In this issue, we follow the Marquis de Lafayette to Annapolis, Md., a city that during colonial days was to America what Paris is to France: the center of fashion, beauty, and refinement. It was also the home of the country’s first theater. So it’s no surprise that French troops were delighted with the city when they appeared in 1781, as were townspeople with the new inhabitants. “The town is so dull it would be intolerable were it not for the officers,” wrote the daughter of a wealthy Marylander to a female relation.
The Marquis made four passes through the city, the first in 1777 followed by one in 1781 on his way to Virginia to fight the British. In 1784, he and George Washington were lauded in Annapolis with a series of dinners, speeches, and celebrations. His final visit occurred in 1824 as part of his Farewell Tour—his entrance was marked by 24 cannon shots, the hoisting of the U.S. flag over the elegant state house, and 30 young girls dressed in white carrying welcome banners.
Trace his journey through charming streets, historic sites, and the United States Naval Academy, where the country’s first sailor and Lafayette’s friend, John Paul Jones, rests in eternity.
100 State Circle
A large-scale painting of George Washington flanked by the Marquis de Lafayette and Col. Tench Tilghman, a Marylander who served as Washington’s military secretary, hangs in the Senate Committee Room of the Maryland State House. The original commission called for a portrait of just Washington, but artist Charles Wilson Peale decided to add the other men to the composition foreground. Peale, who took three years to finish Washington, Lafayette, and Tilghman at Yorktown, initially based the Marquis’ likeness on a painting he had done of him in 1780. But the Marquis serendipitously visited Peale’s Philadelphia studio in September 1784 and, perhaps unhappy with his close-up, offered to sit for the artist so he could make some tweaks.
Lafayette and Washington saw each other for the last time at the state house in 1784. Afterward, Washington wrote his old friend: “I often asked myself, as our Carriages distended, whether that was the last sight I ever should have of you? And tho’ I wished to say no—my fears answered yes.”
186 Prince George Street
When Lafayette visited Annapolis in 1784, William Paca, then Maryland’s third governor and a signatory of the Declaration of Independence, signed a proclamation making Lafayette and his male heirs citizens of the state. Paca’s house is now a National Historic Landmark and one of the finest 18th-century homes in the country. Guided tours of the home reveal the inner workings of an upper-class household in colonial and revolutionary Annapolis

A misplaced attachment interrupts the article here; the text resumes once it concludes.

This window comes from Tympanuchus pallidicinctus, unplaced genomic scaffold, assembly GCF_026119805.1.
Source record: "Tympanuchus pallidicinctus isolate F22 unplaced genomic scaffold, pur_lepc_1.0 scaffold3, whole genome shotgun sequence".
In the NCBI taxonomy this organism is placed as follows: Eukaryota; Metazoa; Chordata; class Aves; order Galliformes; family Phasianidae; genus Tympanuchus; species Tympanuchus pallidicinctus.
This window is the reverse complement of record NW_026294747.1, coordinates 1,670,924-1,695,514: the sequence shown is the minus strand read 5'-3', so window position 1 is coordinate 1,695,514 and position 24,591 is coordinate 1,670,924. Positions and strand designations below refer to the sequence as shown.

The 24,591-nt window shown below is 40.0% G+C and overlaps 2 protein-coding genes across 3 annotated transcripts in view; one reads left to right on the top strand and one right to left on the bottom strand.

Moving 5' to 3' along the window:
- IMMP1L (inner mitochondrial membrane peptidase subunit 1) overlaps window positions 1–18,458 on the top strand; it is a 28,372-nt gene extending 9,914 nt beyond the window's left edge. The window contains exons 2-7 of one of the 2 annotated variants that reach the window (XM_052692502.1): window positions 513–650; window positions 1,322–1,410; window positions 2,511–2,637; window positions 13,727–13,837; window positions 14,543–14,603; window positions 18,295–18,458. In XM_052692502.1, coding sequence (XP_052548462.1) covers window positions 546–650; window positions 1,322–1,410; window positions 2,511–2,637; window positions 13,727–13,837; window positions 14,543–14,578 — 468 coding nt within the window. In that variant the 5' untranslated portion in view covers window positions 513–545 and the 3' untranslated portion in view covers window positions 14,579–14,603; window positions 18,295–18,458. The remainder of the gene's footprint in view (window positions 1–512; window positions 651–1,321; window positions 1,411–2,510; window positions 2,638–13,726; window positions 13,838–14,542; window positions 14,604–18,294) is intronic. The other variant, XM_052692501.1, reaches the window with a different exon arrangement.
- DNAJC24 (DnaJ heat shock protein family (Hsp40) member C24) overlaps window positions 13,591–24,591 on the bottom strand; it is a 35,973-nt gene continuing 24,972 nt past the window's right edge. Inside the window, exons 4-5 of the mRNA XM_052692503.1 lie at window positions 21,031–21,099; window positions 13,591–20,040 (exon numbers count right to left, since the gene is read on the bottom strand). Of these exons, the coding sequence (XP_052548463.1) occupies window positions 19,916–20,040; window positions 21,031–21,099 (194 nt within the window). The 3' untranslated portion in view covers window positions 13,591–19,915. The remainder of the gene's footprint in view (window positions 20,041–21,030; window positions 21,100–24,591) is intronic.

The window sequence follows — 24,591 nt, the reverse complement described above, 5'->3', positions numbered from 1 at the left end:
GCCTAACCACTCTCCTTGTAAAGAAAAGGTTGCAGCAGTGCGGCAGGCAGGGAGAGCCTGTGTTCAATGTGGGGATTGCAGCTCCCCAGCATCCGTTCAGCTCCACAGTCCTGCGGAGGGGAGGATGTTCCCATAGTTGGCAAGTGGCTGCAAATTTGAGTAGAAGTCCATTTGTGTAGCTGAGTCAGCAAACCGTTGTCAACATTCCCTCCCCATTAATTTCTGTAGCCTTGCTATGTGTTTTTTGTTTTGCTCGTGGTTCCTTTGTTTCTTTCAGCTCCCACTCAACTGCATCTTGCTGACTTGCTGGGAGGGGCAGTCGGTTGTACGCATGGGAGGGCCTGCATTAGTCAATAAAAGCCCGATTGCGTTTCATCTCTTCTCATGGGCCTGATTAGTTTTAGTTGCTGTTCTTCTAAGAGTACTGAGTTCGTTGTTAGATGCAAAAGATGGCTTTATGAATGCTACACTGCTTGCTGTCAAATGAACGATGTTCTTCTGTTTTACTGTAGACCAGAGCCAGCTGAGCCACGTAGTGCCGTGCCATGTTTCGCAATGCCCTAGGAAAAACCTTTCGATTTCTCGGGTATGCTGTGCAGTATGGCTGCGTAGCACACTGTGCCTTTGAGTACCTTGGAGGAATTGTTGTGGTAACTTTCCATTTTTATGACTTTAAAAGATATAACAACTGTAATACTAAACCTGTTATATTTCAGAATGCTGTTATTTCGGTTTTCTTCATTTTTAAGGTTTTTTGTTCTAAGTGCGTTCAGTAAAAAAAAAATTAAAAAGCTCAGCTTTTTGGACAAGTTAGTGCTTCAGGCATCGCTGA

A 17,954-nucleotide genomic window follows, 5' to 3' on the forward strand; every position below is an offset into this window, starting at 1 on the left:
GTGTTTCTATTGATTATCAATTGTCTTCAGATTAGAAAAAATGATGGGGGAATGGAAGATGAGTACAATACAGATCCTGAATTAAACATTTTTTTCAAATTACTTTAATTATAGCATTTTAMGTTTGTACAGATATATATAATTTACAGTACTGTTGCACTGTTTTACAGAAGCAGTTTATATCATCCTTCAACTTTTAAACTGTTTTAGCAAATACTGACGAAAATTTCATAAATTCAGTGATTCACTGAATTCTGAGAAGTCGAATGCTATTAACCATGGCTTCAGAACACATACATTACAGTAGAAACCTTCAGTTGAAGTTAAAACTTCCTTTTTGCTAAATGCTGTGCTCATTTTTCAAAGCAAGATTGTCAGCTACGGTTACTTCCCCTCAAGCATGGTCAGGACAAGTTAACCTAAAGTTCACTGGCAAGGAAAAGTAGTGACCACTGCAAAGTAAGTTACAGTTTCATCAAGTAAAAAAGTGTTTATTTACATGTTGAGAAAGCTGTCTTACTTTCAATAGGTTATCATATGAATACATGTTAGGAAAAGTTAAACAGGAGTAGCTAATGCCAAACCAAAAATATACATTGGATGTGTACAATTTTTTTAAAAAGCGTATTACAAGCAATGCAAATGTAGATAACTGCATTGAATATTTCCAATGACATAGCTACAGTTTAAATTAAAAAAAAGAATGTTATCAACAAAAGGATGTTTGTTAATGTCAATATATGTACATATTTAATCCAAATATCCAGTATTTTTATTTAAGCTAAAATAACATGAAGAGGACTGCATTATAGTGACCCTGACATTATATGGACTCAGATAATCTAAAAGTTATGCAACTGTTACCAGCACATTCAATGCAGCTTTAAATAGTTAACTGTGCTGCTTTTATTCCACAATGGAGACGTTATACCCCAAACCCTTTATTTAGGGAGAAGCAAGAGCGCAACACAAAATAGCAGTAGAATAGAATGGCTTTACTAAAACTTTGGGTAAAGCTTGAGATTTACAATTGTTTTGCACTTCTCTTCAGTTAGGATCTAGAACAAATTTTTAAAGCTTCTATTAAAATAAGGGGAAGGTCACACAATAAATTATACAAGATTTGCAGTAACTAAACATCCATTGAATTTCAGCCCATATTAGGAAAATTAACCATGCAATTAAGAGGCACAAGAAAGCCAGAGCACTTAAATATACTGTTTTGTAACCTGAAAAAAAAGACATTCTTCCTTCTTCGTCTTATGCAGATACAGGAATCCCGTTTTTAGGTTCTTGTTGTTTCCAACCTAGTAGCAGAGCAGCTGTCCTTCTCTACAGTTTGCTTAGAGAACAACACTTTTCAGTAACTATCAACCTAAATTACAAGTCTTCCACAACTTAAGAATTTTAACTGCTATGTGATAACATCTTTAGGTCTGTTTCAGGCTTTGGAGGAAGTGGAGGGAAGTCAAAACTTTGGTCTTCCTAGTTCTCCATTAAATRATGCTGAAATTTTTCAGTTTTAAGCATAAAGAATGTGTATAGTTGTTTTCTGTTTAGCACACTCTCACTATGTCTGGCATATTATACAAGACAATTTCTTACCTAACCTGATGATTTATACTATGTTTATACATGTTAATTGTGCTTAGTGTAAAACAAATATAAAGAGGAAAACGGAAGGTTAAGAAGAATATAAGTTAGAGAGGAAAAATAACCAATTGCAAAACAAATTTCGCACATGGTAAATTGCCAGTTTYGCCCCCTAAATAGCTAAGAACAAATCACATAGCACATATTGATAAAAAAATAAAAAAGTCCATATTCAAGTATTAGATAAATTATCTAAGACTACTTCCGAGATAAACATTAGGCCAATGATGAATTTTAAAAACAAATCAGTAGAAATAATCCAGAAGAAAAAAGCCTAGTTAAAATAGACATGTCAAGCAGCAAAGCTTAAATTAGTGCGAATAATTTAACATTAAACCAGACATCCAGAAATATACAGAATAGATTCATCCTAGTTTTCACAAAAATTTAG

60 College Avenue
Lafayette was feted here on Dec. 20, 1824, with a “rich and elegant” ball at McDowell Hall, attended by “an unusually large number of ladies from various parts of the country,” according to an accounting of the event. Earlier in the day, the Marquis reviewed military exercises on the college green and was called upon to present the Silver Cup to the winning rifle company of a sharpshooting exhibition.
The college green is now used for a different competition: croquet. As with many stories, it starts at a bar, where a midshipman was touting the superiority of the Naval Academy to a bunch of blokes from St. John’s. “We could beat you at any sport you care to name,” he boasted. “How about croquet?” countered the St. John’s gent. Thus was born the Annapolis Cup. “It became a huge garden party, and St. John’s usually wins,” says Glenn Campbell, senior historian at the Historic Annapolis Foundation.
121 Blake Road
By the summer of 1781, the campaign at Yorktown was making Annapolis an important base for troops and supplies. French ships of war passed up and down the Chesapeake Bay, and in August Lafayette and 4,000 French troops were in town with orders to confront Benedict Arnold in Virginia. The French troops’ stay is commemorated by two monuments, one on the bluff behind St. John’s and the other on the Naval Academy grounds. Lafayette’s presence in Annapolis is noted in a letter Henrietta Margaret (Hill) Ogle, whose husband would later become governor of Maryland, wrote her cousin. “The divine Marquis de la Fayette is in town, and is quite the thing. We abound in French officers, and some of them are very clever … But the Marquis, so diffident, so polite, in short everything that is clever.”
When Lafayette returned in 1824, he was greeted at the academy with a military salute.
16 Church Circle
Then called King of France Tavern, the Maryland Inn opened in 1784 and served as a popular lodging place for statesmen, governors, and colonial and revolutionary war personas during the 18th and 19th centuries. Lafayette never slept at the tavern, but the man who oversaw all arrangements for the ball in his honor at St. John’s worked there. Legend has it that a secret tunnel ran from the tavern’s wine cellar to the state house, an escape route for heads of state. Today the tavern is a 44-room boutique hotel with a seafood restaurant and cozy pub.